Being at the top can be an uneasy place to be, especially in the entertainment industry. Initial successes catapult an artist instantly into the limelight, where the trappings of fortune and fame can be blinding. Deana Carter, CMT’s December Showcase Artist and one of today’s hottest country stars, is facing these truths head-on. Earthy and grounded, Deana has a clear focus on where she’s been and where she’s headed. In a fickle entertainment industry that likes to maintain that art is the priority but profits remain king, Carter is adamant about maintaining personal and professional integrity, choosing to make music that reflects her own life and, she hopes, those of her listeners as well.
“I never try to do music to please somebody else,” she muses. “I just don’t. I do it for the honesty and the way it comes out of me. I follow my heart, and that’s just the way I live my life. If I’m just trying to do the right thing, it seems that essentially will be pleasing to other people, too.”
It’s been a successful formula so far. Her 1996 debut, Did I Shave My Legs For This?, is quadruple platinum, and after a mere five weeks on the street, Everything’s Gonna Be Alright has already been certified gold. It’s a good sign; the first album took six weeks to reach those sales figures.
Still, making Everything’s Gonna Be Alright was not without its problems. With high expectations to follow the success of “Legs,” for the first time Deana encountered the conflicting interests of art and commerce. Changes in leadership and philosophy at her record label also added some stresses to the project, and Deana found herself flooded with input from all sides. As is her style, however, Deana persevered throughout and clung to the artistic integrity of her music. In the end, she triumphed.
“It’s a good thing for people to have input because it is a team effort,” Carter emphasizes. “But if there’s not a focus from the artist of what she or he feels represents them properly, then none of us are going to get anywhere. If you have to be something you’re not, then why do it at all?”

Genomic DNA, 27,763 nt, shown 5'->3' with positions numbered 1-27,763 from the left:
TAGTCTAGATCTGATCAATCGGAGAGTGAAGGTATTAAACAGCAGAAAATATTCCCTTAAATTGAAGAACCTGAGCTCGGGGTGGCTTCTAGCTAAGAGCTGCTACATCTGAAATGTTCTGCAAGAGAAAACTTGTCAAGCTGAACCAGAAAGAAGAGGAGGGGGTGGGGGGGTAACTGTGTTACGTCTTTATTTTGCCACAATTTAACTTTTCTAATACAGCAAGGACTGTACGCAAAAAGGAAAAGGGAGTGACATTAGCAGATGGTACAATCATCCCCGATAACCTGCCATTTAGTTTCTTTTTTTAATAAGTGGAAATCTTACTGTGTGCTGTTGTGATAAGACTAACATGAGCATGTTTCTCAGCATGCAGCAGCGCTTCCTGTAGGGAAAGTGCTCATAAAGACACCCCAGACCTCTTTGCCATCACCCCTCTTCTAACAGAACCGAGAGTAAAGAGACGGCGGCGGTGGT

“We recreated the same priorities we had on the first album and stayed very song-driven. That’s the most important thing. I’m excited because the stories come from the same place; they’re about the life experiences we share.”
Deana and her co-producer, Chris Farren, decided to build on her previous success of simple music and repeat that focus on Everything’s Gonna Be Alright. She wanted to stay away from technological gizmos and special effects, focusing instead on real musicians who played real music with real soul. She also co-wrote much of the album, and chose songs from other writers who shared her vision of creating music from life experiences. The song that perhaps most captures the essence (“the whole enchilada,” as she says) of Deana’s music is the title cut, written by her father, noted Nashville session player Fred Carter, Jr., about his sister’s battle with cancer.
Realizing that art comes from life may be the reason Deana has found a unique way to connect to people through her music. Her earthiness and sincere demeanor have made her a fan favorite, and being “real” remains her priority. She discourages those who would have unrealistic expectations of her being a “star,” and she admits that sometimes the stresses of fame can be overwhelming.
“People don’t realize how hard it is to maintain some sense of realness, of a normal life, and just being the person you’ve always been,” she maintains. “Through all the success and everything, it’s been tough, man, just trying to stay grounded, and not believe everything you hear. You just learn to take baby steps to get through it, to try to maintain a sense of balance. I’m no different than anybody else. I don’t feel like artists have to stand up here and be so pristine like we don’t go through what everybody else does. I’m just me, the me that was me before I was the me that everybody else sees.”
1999 looks to be a bit different from the whirlwind she’s lived for the last three years. After winding down this year’s obligations, she plans to postpone touring until the second half of 1999. She plans to stay home and concentrate on songwriting, on re-energizing, on spending time with her husband. She’d also like to start a family. After the summer, she’ll return to the road, possibly headlining her own tour for the first time. Regardless of where she finds herself, it seems a certainty that Deana will always count on honesty and being herself to carry her through. Or, as she says it, “Let’s just be real.”